Even if it were an attack not upon the Bible but only upon the great historic presentations of Biblical teaching, it would still be unfortunate. If the Church were led to wipe out of existence all products of the thinking of nineteen Christian centuries and start fresh, the loss, even if the Bible were retained, would be immense. When it is once admitted that a body of facts lies at the basis of the Christian religion, the efforts which past generations have made toward the classification of the facts will have to be treated with respect. In no branch ofscience would there be any real advance if every generation started fresh with no dependence upon what past generations have achieved. Yet in theology, vituperation of the past seems to be thought essential to progress. And upon what base slanders the vituperation is based! After listening to modern tirades against the great creeds of the Church, one receives rather a shock when one turns to the Westminster Confession, for example, or to that tenderest and most theological of books, the ‘Pilgrim’s Progress’ of John Bunyan, and discovers that in doing so one has turned from shallow modern phrases to a ‘dead orthodoxy’ that is pulsating with life in every word. In such orthodoxy there is life enough to set the whole world aglow with Christian love.
As a matter of fact, however, in the modern vituperation of ‘doctrine,’ it is not merely the great theologians or the great creeds that are being attacked, but the New Testament and our Lord Himself. In rejecting doctrine, the liberal preacher is rejecting the simple words of Paul’ ‘Who loved me and gave Himself for me,’ just as much as the homoousion of the Nicene Creed. For the word ‘doctrine’ is really used not in its narrowest, but in its broadest sense. The liberal preacher is really rejecting the whole basis of Christianity, which is a religion founded not on aspirations, but on facts. Here is found the most fundamental difference between liberalism and Christianity—liberalism is altogether in the imperative mood, while Christianity begins with a triumphant indicative; liberalism appeals to man’s will, while Christianity announces, first, a gracious act of God.
In maintaining the doctrinal basis of Christianity, we are particularly anxious not to be misunderstood. There are certain things that we do not mean.
In the first place, we do not mean that if doctrine is sound it makes no difference about life. On the contrary, it makes all the difference in the world. From the beginning, Christianity was certainly a way of life; the salvation that it offered was a salvation from sin, and salvation from sin appeared not merely in a blessed hope but also in an immediate moral change. The early Christians, to the astonishment of their neighbors, lived a strange new kind of life—a life of honesty, of purity and of unselfishness. And from the Christian community all other types of life were excluded in the strictest way. From the beginning Christianity was certainly a life.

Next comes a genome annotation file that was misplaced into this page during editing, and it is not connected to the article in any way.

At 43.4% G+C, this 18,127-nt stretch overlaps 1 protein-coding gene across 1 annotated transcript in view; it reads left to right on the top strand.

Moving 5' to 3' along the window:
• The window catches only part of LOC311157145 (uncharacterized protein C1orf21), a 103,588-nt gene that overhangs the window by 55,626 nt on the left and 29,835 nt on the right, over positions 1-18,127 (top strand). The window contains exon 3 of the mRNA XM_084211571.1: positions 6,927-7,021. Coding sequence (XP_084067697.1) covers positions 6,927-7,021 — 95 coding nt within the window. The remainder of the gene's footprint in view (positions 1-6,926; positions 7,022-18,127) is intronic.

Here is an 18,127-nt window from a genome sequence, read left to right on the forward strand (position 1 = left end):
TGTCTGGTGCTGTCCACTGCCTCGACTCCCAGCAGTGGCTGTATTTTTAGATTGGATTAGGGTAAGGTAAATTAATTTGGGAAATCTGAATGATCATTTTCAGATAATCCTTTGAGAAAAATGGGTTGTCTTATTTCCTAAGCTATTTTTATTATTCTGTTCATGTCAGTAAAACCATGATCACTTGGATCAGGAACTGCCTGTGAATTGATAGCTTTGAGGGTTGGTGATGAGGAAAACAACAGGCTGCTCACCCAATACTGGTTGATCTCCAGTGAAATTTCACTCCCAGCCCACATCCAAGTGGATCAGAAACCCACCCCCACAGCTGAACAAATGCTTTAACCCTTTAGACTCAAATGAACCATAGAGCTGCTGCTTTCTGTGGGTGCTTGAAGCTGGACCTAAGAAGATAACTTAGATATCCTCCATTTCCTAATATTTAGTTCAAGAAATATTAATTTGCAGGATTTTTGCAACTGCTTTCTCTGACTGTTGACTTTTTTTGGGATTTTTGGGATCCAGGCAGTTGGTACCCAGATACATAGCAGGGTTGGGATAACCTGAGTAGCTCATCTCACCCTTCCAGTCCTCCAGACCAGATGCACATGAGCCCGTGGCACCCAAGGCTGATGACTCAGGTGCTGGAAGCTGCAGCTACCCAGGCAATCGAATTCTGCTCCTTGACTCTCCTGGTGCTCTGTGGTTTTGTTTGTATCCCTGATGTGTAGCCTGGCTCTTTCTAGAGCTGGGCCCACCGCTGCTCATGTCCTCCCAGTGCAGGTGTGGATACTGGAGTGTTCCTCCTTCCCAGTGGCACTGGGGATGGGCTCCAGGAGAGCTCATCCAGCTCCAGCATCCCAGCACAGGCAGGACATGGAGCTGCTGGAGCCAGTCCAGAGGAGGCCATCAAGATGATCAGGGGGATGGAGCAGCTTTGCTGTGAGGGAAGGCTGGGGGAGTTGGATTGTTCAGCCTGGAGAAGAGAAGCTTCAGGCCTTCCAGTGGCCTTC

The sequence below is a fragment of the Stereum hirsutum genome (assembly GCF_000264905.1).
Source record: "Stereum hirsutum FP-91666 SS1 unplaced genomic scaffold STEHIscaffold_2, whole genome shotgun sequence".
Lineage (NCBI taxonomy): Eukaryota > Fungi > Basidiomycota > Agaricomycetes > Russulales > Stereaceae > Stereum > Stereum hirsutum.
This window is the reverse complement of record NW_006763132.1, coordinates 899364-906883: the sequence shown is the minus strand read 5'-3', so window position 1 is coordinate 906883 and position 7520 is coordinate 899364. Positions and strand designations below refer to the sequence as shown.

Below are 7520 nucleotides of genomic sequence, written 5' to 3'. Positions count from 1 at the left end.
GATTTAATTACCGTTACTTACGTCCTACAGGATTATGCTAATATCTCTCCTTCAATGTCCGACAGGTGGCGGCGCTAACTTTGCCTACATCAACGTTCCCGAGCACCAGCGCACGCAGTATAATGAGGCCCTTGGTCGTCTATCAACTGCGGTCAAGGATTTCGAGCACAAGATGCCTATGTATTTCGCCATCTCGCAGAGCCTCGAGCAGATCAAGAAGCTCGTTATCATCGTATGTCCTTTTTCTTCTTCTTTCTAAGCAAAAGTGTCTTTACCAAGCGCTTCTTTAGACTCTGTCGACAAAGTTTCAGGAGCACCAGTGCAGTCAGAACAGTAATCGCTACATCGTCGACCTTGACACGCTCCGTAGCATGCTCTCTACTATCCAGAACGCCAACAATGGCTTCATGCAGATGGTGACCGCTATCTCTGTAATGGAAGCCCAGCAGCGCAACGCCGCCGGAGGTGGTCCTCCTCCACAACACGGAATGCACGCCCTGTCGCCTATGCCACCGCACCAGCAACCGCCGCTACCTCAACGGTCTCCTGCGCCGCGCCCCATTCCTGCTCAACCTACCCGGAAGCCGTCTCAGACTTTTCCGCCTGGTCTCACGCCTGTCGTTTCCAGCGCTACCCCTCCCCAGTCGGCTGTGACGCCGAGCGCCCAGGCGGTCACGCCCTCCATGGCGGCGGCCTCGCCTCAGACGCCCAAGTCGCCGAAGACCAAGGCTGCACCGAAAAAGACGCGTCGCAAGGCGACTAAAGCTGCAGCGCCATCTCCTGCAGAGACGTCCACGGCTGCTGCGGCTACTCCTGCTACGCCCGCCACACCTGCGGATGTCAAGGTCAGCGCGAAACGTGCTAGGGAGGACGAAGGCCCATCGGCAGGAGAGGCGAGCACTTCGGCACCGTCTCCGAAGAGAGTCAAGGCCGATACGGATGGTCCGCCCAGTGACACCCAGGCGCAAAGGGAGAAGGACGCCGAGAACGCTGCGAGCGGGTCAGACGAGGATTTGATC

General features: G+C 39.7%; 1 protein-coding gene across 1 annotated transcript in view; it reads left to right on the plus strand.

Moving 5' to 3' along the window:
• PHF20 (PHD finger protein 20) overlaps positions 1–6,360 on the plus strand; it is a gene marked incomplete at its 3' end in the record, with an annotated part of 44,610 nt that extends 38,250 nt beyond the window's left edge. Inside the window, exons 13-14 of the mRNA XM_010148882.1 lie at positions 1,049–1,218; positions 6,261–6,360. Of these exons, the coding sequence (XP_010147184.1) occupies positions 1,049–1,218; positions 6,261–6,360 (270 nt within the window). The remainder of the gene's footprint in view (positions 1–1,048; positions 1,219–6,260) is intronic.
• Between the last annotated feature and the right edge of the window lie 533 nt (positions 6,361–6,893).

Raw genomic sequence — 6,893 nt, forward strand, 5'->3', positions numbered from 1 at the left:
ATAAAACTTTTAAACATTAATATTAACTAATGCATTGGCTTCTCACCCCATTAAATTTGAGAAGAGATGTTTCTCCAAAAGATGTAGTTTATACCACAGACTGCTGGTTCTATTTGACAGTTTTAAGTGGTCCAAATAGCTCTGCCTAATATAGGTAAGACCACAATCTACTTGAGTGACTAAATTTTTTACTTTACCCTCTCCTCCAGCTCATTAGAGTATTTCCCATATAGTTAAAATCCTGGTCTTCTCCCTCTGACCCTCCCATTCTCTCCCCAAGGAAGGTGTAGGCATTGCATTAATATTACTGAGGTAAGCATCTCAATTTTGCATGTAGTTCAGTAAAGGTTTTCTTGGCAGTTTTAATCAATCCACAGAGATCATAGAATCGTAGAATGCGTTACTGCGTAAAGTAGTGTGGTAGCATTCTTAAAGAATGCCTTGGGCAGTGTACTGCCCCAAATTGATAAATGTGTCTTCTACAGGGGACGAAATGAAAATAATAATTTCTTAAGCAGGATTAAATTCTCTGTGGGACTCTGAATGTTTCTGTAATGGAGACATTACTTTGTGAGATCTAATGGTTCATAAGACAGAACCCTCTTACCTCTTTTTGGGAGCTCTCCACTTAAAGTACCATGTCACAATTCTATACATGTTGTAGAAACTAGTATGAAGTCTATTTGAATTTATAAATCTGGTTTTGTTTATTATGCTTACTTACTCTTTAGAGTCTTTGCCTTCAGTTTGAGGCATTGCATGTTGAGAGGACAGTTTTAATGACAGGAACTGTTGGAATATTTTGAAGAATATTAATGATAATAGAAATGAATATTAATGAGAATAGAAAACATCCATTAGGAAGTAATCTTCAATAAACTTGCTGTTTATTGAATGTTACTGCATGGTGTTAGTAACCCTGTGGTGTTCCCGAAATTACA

But how was the life produced? It might conceivably have been produced by exhortation. That method had often been tried in the ancient world; in the Hellenistic age there were many wandering preachers who told men how theyought to live. But such exhortation proved to be powerless. Although the ideals of the Cynic and Stoic preachers were high, these preachers never succeeded ._ transforming society. The strange thing about Christianity was that it adopted an entirely different method. It transformed the lives of men not by appealing to the human will, but by telling a story; not by exhortation, but by the narration of an event. It is no wonder that such a method seemed strange. Could anything be more impractical than the attempt to influence conduct by rehearsing events concerning the death of a religious teacher? That is what Paul called ‘the foolishness of the message.’ It seemed foolish to the ancient world, and it seems foolish to liberal preachers today. But the strange thing is that it works. The effects of it appear even in this world. Where the most eloquent exhortation fails, the simple story of an event succeeds; the lives of men are transformed by a piece of news.
It is especially by such transformation of life, today as always, that the Christian message is commended to the attention of men. Certainly, then, it does make an enormous difference whether our lives be right. If our doctrine be true, and our lives be wrong, how terrible is our sin! For then we have brought despite upon the truth itself. On the other hand, however, it is also very sad when men use the social graces which God has given them, and the moral momentum of a godly ancestry, to commend a message which is false. Nothing in the world can take the place of truth.